Many a professional negligence lawyer has had enquiries about whether a bank can be held liable for their irresponsible lending.  Picture the case: a young 18 year old in his first job wanting a £5,000 loan but, once the credit scoring goes through, the bank says he can have a £15,000 loan if he wants to.  If he opts for the larger loan is the bank then liable when the young lad gets into financial difficulty?  When his credit scoring hits rock bottom, should the bank set aside the agreement?

This is a very difficult question to answer.

Much depends on the conversation that took place between the bank and its customer.  What did the bank say?  If the conversation relayed above is as simple as it suggests – “I want £5,000”. “You can have £15,000 if you want” – then there is no liability.  It has long been established in law that the bank does not act in an advisory capacity and so it owes no duty of care to the customer to establish whether or not they can afford the loan.  To use the old adage ‘caveat emptor’ – let the buyer beware.

But what if the conversation goes beyond that?  What if the bank starts giving advice?  And I don’t mean the kind of chat that gives the customer different options about available loans. I mean something that goes beyond that which amounts to specific advice to the customer?  It is only in that instance, as established in the 1959 case of Woods –v- Martins Bank Ltd, that the bank then owes a duty of care to give reasonable advice to the customer.

This seems very stark given the times that we live in, especially given the bevy of Personal Protection Insurance and Interest Rate Swap cases that are being fought over.  Is it really a case of caveat emptor when the customer agrees to take PPI out to protect himself against the possibility of unforeseeable redundancy or inability to pay?  Or to take out a hedge fund to protect himself against potential interest rate rises?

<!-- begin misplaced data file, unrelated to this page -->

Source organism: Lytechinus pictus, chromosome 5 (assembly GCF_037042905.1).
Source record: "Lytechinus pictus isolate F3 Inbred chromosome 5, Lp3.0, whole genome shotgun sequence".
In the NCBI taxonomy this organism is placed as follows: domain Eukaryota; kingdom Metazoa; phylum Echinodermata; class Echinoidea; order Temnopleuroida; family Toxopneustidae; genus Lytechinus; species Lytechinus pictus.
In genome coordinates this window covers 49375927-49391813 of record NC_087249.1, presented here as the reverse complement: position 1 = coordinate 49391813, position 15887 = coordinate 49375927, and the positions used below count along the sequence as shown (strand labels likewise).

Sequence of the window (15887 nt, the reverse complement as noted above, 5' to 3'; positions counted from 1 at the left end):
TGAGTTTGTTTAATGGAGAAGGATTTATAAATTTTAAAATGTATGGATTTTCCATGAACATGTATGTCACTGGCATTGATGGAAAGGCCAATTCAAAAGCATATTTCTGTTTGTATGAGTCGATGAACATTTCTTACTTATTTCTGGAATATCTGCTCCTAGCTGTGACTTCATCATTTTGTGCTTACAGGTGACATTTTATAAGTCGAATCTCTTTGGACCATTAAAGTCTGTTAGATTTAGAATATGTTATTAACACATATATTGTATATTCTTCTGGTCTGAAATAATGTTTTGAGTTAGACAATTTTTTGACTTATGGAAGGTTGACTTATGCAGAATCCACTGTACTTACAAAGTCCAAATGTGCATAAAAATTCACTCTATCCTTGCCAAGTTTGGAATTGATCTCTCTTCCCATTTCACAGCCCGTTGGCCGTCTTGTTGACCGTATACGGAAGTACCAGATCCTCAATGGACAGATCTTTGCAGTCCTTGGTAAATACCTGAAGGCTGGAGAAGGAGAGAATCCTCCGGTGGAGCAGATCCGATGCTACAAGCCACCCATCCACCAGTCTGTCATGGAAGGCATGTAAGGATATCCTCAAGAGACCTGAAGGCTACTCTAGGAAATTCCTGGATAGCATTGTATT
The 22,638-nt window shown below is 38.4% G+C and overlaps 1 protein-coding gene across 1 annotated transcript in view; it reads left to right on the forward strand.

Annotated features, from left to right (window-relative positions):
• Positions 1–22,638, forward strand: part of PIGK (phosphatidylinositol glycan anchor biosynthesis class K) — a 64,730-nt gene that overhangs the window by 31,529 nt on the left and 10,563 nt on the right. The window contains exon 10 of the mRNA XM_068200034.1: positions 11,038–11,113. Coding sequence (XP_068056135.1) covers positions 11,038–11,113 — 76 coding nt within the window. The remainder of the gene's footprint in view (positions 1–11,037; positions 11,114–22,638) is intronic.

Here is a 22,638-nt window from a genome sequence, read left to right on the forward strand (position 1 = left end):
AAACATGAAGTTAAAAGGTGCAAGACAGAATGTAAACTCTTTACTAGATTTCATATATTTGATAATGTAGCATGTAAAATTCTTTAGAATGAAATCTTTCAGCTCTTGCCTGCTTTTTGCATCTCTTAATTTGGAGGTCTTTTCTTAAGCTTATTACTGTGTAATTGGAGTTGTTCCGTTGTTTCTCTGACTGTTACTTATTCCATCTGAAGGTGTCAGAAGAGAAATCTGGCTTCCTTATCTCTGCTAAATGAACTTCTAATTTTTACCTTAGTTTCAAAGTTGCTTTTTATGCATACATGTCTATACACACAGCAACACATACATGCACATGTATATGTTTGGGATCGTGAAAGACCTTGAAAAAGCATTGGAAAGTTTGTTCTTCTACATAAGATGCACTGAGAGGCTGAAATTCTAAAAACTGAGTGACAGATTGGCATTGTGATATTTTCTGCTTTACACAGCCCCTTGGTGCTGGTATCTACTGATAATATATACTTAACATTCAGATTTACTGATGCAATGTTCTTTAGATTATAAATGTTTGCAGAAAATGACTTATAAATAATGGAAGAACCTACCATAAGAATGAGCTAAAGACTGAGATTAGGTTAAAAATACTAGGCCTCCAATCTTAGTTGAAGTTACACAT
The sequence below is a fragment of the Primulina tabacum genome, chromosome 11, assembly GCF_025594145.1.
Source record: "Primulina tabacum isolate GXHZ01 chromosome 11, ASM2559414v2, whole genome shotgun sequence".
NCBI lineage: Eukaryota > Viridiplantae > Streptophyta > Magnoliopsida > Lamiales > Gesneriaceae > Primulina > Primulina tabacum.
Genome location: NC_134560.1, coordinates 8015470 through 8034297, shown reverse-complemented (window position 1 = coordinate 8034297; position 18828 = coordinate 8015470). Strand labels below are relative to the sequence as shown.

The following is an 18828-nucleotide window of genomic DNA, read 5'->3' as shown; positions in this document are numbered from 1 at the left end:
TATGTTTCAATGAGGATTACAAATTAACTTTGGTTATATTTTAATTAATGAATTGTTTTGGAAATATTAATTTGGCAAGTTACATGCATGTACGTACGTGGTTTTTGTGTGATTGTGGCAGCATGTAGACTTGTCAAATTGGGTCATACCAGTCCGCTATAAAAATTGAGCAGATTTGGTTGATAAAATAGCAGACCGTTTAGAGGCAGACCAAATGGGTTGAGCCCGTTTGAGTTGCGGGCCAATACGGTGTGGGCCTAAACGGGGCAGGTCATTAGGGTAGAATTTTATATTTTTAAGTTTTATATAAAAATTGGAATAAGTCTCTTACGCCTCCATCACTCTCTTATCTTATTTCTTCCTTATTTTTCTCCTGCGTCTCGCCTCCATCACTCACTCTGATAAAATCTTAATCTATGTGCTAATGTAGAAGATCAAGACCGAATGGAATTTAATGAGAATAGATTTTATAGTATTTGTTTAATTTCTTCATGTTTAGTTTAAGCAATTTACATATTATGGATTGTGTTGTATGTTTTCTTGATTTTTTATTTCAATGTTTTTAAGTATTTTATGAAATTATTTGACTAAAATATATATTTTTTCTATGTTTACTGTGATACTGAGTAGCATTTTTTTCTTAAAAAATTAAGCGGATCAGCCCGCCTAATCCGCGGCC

The Office of Fair Trading has taken the view since March 2010 in its ‘Irresponsible Lending – OFT Guidance for Creditors’ that a bank should:
“make a reasonable assessment of whether a borrower can afford to meet the repayments in a sustainable manner”
and that:
“borrowers should not be targeted with credit products that are clearly unsuitable for them”. 

But in those cases, the only sanction – if the offence is great enough – is for the OFT to remove the bank’s licence to give credit and/or a fine of up to £50,000.  There is no remedy for the individual customer.  In particular, the OFT does not have the power to revoke the credit agreement.

The Financial Ombudsman Service (FOS) does have that power, but its power is entirely discretionary.  By law, the bank needs to establish the customer’s financial position before making a loan, but it is only under FSA guidelines that they need to assess the customer’s ability to meet their potential repayments.  So long as the product is not grossly ludicrous for the customer’s needs and the bank can show that no advice was given and the credit scoring assessment was undertaken, the FOS is unlikely to make a finding against the bank. 

Take for example, the illustration on the FOS website of a 20 year old university student who obtained a £2,500 loan to purchase a motorbike, even though the bank was aware he was off for a gap year before going back to university and would not be able to keep up repayments.  “Ill-judged and irresponsible” lending?  The FOS did not think so, but it did uphold the complaint of a young, single man with learning difficulties who took out a £4,000 loan to start up his own business as a handyman and fell into difficulties when his business failed.

As a brief aside, Parliament has been looking at the possibility of enacting a statute to make it a legal requirement for lenders to lend responsibly although, despite various Committee discussions, nothing has yet come of it.

So ultimately, it will be difficult to overturn a credit arrangement in law unless it can be shown that the situation was mis-represented or it was an unfair contract.  If it was an irresponsible loan, the law will not look too kindly on a claim but the FOS may, subject to the circumstances, provide some sort of redress. 

But don’t hold your breath!

Emma Slade is a solicitor specialising in professional negligence claims, especially those of a financial nature. If you think you may have a valid professional negligence claim and would like a free initial legal assessment, contact Emma on 0808 139 1595 or email her at emma.slade@sleeblackwell.co.uk